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Consider a probabilty space $(\Omega ,\mathcal F, \mathbb P$) and two measurable random variables $X,Y:\Omega \rightarrow S$.

Define $\mathcal A :=\sigma(Y)\subset \mathcal F$ and $\mathcal B :=\sigma(X)\subset \mathcal F$.

Question: How are the conditional probabilities $\mathbb P \{X\in B|\mathcal A\}=\mathbb P \{X\in B|Y\}$ and $\mathbb P \{X\in B|Y=s\}$ connected?

My idea is, that for $A,B\subset S$ measurable, we have $\int_A \mathbb P \{X\in B|Y=y\}\mathbb P\{Y^{-1}(dy)\}=\mathbb P \{X\in B|Y\in A\}$, but how do we know there exists some (measurable?) $\mathbb P \{X\in B|Y=y\}$ as function of $y$? And how do I know how it looks (if I have $\mathbb P \{X \in B|\mathcal A\}$)?

Usually there is the connection $\mathbb P \{X\in B|Y \in A\}=\frac{\mathbb P \{X \in B,Y\in A\}}{\mathbb P \{Y\in A\}}$, but this doesn't help if $A=\{y\}$ with $\mathbb P \{Y=y\}=0$.

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  • $\begingroup$ $\mathbb{P}(X \mid \mathcal{A})$ doesn't make sense since $X$ is not an event. You probably mean $\mathbb{E}[X \mid \mathcal{A}]$? $\endgroup$ – Nate Eldredge Apr 21 '15 at 14:46
  • $\begingroup$ @NateEldredge I see the problems, I will think I have to edit the question... $\endgroup$ – Paul Apr 21 '15 at 14:54
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If $\mathbb{P}(Y=s) > 0$ then $\mathbb{P}(X \in B \mid Y)(\omega) = \mathbb{P}(X \in B \mid Y = s) = \frac{\mathbb{P}(X \in B, Y = s)}{\mathbb{P}(Y=s)}$ for $\mathbb{P}$-almost every $\omega \in \{Y = s\}$. If $\mathbb{P}(Y=s) = 0$ then $\mathbb{P}(X \in B \mid Y = s)$ is undefined so the question has no meaning.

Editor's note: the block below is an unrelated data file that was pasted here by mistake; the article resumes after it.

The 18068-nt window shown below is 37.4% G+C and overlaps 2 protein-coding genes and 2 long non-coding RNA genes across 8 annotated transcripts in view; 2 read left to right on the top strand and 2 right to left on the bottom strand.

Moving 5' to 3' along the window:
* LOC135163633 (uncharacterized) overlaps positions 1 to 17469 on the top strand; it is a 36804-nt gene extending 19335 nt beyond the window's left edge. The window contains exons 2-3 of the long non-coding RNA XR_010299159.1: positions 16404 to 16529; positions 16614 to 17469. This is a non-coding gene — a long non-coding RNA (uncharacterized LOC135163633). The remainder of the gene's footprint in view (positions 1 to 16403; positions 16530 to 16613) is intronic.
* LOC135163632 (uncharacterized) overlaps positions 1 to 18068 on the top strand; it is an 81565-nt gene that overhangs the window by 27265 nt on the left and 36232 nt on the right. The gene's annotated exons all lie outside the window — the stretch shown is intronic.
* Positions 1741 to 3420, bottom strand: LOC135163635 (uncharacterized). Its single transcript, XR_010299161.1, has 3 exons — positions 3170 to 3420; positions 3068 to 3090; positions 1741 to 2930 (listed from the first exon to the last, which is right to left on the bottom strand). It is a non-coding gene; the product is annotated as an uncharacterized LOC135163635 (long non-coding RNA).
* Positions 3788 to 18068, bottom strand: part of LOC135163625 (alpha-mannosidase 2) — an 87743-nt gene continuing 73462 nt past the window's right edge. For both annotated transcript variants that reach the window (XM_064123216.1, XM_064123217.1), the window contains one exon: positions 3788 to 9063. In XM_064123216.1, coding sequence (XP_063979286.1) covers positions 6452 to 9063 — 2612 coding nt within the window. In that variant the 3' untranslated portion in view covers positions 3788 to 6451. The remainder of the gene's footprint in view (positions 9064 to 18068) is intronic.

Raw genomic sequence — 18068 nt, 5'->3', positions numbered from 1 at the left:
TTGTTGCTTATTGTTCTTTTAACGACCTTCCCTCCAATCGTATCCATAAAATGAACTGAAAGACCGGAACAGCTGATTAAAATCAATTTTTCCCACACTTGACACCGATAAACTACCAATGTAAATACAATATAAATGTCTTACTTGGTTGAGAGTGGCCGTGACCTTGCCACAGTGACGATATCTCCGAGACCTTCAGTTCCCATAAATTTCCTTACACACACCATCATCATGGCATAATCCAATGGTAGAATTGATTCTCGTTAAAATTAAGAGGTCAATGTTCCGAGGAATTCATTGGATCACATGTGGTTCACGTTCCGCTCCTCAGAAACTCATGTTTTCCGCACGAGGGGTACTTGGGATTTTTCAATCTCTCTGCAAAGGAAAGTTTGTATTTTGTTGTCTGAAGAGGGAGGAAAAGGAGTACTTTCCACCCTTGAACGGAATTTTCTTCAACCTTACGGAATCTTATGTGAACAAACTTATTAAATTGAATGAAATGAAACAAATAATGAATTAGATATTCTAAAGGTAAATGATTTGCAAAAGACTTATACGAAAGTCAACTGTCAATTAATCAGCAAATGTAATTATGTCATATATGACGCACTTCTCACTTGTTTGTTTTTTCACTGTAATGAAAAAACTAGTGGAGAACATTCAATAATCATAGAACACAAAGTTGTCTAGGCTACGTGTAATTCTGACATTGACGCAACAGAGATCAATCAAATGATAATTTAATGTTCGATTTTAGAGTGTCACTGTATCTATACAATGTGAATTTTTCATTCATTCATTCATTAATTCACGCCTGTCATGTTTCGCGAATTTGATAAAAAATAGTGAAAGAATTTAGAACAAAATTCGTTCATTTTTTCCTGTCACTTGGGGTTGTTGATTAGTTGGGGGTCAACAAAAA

One statement that may be helpful is the Doob-Dynkin lemma, which says that for every random variable $Z$ which is $\sigma(Y)$ measurable, there exists a Borel function $f : \mathbb{R} \to \mathbb{R}$ such that $Z = f(Y)$. (It's easy to prove: start with $Z = 1_A$ where $A = \{Y \in B\}$ for $B$ Borel, then extend to simple functions by linearity, and extend to measurable functions by monotone limits.) So there exists $f$ such that $\mathbb{P}(X \in B \mid Y) = f(Y)$ almost surely. You might then think of defining "$\mathbb{P}(X \in B \mid Y=y)$" as $f(y)$. However, the function $f$ is typically not unique, so for each real number $y$ the value might depend on which $f$ you choose, and so this "definition" is not well defined.

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  • $\begingroup$ Well, as I see it, $f$ is well defined up to sets of $\mathbb P \{Y^{-1}\}$-measure zero, which is what I was looking for. $\endgroup$ – Paul Apr 21 '15 at 15:52
  • $\begingroup$ @Paul: Yes, that is true. $\endgroup$ – Nate Eldredge Apr 21 '15 at 15:58

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